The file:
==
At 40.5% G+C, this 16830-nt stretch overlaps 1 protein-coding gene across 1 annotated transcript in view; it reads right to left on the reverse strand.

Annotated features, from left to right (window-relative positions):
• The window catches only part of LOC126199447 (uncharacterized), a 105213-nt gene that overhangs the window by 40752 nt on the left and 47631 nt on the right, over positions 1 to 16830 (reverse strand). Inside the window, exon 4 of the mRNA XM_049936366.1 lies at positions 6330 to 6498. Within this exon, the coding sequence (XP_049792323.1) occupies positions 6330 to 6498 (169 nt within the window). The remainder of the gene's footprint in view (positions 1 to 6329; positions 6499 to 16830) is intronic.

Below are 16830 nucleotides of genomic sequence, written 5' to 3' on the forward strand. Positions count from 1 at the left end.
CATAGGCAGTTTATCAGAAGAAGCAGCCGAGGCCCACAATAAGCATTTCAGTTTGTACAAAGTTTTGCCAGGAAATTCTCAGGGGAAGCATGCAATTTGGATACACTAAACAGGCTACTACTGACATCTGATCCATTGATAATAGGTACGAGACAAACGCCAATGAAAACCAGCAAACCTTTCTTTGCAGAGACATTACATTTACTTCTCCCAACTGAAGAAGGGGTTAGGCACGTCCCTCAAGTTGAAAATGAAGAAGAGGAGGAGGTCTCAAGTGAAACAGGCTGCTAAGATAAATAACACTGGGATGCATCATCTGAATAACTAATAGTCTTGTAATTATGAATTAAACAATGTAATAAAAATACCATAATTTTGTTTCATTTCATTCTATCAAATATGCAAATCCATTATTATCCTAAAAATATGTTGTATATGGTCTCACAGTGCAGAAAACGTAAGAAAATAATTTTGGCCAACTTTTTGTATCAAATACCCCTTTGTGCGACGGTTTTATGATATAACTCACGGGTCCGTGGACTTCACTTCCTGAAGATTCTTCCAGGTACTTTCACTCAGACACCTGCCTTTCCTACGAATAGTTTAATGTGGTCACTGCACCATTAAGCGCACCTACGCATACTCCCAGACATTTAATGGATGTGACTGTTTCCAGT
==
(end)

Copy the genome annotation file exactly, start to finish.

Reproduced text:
At 40.5% G+C, this 16830-nt stretch overlaps 1 protein-coding gene across 1 annotated transcript in view; it reads right to left on the reverse strand.

Annotated features, from left to right (window-relative positions):
• The window catches only part of LOC126199447 (uncharacterized), a 105213-nt gene that overhangs the window by 40752 nt on the left and 47631 nt on the right, over positions 1 to 16830 (reverse strand). Inside the window, exon 4 of the mRNA XM_049936366.1 lies at positions 6330 to 6498. Within this exon, the coding sequence (XP_049792323.1) occupies positions 6330 to 6498 (169 nt within the window). The remainder of the gene's footprint in view (positions 1 to 6329; positions 6499 to 16830) is intronic.

Below are 16830 nucleotides of genomic sequence, written 5' to 3' on the forward strand. Positions count from 1 at the left end.
CATAGGCAGTTTATCAGAAGAAGCAGCCGAGGCCCACAATAAGCATTTCAGTTTGTACAAAGTTTTGCCAGGAAATTCTCAGGGGAAGCATGCAATTTGGATACACTAAACAGGCTACTACTGACATCTGATCCATTGATAATAGGTACGAGACAAACGCCAATGAAAACCAGCAAACCTTTCTTTGCAGAGACATTACATTTACTTCTCCCAACTGAAGAAGGGGTTAGGCACGTCCCTCAAGTTGAAAATGAAGAAGAGGAGGAGGTCTCAAGTGAAACAGGCTGCTAAGATAAATAACACTGGGATGCATCATCTGAATAACTAATAGTCTTGTAATTATGAATTAAACAATGTAATAAAAATACCATAATTTTGTTTCATTTCATTCTATCAAATATGCAAATCCATTATTATCCTAAAAATATGTTGTATATGGTCTCACAGTGCAGAAAACGTAAGAAAATAATTTTGGCCAACTTTTTGTATCAAATACCCCTTTGTGCGACGGTTTTATGATATAACTCACGGGTCCGTGGACTTCACTTCCTGAAGATTCTTCCAGGTACTTTCACTCAGACACCTGCCTTTCCTACGAATAGTTTAATGTGGTCACTGCACCATTAAGCGCACCTACGCATACTCCCAGACATTTAATGGATGTGACTGTTTCCAGT